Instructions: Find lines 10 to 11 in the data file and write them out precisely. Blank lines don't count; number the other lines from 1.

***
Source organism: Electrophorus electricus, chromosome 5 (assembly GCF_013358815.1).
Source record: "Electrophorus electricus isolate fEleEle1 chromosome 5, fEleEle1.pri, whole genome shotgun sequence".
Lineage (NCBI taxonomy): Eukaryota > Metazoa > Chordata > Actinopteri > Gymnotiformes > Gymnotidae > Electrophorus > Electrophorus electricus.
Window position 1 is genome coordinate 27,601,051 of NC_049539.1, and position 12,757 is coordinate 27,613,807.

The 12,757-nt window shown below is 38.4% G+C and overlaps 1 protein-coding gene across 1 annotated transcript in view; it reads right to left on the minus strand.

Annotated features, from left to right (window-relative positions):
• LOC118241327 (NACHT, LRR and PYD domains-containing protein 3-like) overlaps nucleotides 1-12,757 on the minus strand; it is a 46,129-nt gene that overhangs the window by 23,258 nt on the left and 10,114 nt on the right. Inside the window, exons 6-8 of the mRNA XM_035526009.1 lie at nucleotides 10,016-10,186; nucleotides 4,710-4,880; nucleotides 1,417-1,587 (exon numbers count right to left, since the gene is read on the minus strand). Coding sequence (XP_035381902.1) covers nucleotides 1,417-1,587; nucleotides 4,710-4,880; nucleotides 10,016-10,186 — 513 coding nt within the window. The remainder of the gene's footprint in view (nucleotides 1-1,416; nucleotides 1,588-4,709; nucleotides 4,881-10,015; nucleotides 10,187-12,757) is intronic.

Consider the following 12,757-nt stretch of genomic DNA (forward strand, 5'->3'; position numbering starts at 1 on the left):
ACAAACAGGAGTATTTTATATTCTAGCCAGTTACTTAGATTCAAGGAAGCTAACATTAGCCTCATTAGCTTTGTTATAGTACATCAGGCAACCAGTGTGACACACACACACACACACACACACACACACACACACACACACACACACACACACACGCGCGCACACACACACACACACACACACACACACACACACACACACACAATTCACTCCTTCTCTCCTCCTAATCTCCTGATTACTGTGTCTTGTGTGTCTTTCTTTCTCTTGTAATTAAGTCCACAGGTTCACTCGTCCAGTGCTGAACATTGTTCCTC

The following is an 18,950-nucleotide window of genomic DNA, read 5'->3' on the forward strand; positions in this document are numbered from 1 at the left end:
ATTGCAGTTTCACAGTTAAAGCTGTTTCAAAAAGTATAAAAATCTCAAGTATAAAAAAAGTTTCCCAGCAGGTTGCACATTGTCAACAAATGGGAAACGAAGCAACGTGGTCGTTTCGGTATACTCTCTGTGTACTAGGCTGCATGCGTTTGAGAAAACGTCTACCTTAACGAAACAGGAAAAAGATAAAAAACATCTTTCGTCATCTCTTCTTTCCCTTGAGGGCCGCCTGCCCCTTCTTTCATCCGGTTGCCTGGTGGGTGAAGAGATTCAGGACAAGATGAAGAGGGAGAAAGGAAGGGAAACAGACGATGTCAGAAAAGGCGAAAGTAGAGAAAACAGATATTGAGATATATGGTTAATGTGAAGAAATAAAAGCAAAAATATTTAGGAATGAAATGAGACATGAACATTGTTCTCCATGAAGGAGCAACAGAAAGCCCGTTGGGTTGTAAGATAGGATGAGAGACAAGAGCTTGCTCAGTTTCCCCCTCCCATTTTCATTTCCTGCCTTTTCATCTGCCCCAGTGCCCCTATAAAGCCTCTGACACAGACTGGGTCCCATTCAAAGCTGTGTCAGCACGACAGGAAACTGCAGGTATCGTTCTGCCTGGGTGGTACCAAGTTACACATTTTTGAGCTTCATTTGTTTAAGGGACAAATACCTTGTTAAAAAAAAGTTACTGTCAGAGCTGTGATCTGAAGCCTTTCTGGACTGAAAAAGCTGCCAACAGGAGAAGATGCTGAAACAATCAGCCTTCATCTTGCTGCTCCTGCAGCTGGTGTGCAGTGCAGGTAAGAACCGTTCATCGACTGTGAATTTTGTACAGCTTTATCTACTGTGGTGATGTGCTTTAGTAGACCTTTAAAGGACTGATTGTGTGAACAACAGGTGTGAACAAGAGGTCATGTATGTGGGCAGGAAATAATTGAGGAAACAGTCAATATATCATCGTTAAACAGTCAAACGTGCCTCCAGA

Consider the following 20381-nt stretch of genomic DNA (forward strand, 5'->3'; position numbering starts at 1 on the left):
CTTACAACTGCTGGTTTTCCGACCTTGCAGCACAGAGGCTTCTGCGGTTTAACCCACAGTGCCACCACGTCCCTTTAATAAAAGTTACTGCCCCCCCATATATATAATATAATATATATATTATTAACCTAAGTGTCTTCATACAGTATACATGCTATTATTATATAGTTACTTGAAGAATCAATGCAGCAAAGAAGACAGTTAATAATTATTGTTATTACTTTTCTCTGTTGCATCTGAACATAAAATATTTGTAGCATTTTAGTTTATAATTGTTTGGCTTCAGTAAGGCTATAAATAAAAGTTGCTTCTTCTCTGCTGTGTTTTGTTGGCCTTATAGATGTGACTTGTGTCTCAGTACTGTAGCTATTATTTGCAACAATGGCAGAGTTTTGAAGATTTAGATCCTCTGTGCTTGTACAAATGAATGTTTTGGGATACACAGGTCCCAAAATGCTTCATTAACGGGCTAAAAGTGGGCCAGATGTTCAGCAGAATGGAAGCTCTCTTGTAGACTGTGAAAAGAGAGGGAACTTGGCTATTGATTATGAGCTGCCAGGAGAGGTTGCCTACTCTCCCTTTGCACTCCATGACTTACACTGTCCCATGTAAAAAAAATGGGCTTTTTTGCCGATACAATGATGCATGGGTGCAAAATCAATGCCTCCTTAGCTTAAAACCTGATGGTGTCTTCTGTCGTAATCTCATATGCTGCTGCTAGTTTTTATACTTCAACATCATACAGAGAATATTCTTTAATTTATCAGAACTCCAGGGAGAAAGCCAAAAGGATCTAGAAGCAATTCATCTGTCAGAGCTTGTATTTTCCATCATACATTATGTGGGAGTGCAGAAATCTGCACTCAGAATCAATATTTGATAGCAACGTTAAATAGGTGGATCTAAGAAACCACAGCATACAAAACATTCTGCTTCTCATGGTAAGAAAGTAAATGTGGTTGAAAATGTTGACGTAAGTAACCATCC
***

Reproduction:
The following is an 18,950-nucleotide window of genomic DNA, read 5'->3' on the forward strand; positions in this document are numbered from 1 at the left end:
ATTGCAGTTTCACAGTTAAAGCTGTTTCAAAAAGTATAAAAATCTCAAGTATAAAAAAAGTTTCCCAGCAGGTTGCACATTGTCAACAAATGGGAAACGAAGCAACGTGGTCGTTTCGGTATACTCTCTGTGTACTAGGCTGCATGCGTTTGAGAAAACGTCTACCTTAACGAAACAGGAAAAAGATAAAAAACATCTTTCGTCATCTCTTCTTTCCCTTGAGGGCCGCCTGCCCCTTCTTTCATCCGGTTGCCTGGTGGGTGAAGAGATTCAGGACAAGATGAAGAGGGAGAAAGGAAGGGAAACAGACGATGTCAGAAAAGGCGAAAGTAGAGAAAACAGATATTGAGATATATGGTTAATGTGAAGAAATAAAAGCAAAAATATTTAGGAATGAAATGAGACATGAACATTGTTCTCCATGAAGGAGCAACAGAAAGCCCGTTGGGTTGTAAGATAGGATGAGAGACAAGAGCTTGCTCAGTTTCCCCCTCCCATTTTCATTTCCTGCCTTTTCATCTGCCCCAGTGCCCCTATAAAGCCTCTGACACAGACTGGGTCCCATTCAAAGCTGTGTCAGCACGACAGGAAACTGCAGGTATCGTTCTGCCTGGGTGGTACCAAGTTACACATTTTTGAGCTTCATTTGTTTAAGGGACAAATACCTTGTTAAAAAAAAGTTACTGTCAGAGCTGTGATCTGAAGCCTTTCTGGACTGAAAAAGCTGCCAACAGGAGAAGATGCTGAAACAATCAGCCTTCATCTTGCTGCTCCTGCAGCTGGTGTGCAGTGCAGGTAAGAACCGTTCATCGACTGTGAATTTTGTACAGCTTTATCTACTGTGGTGATGTGCTTTAGTAGACCTTTAAAGGACTGATTGTGTGAACAACAGGTGTGAACAAGAGGTCATGTATGTGGGCAGGAAATAATTGAGGAAACAGTCAATATATCATCGTTAAACAGTCAAACGTGCCTCCAGA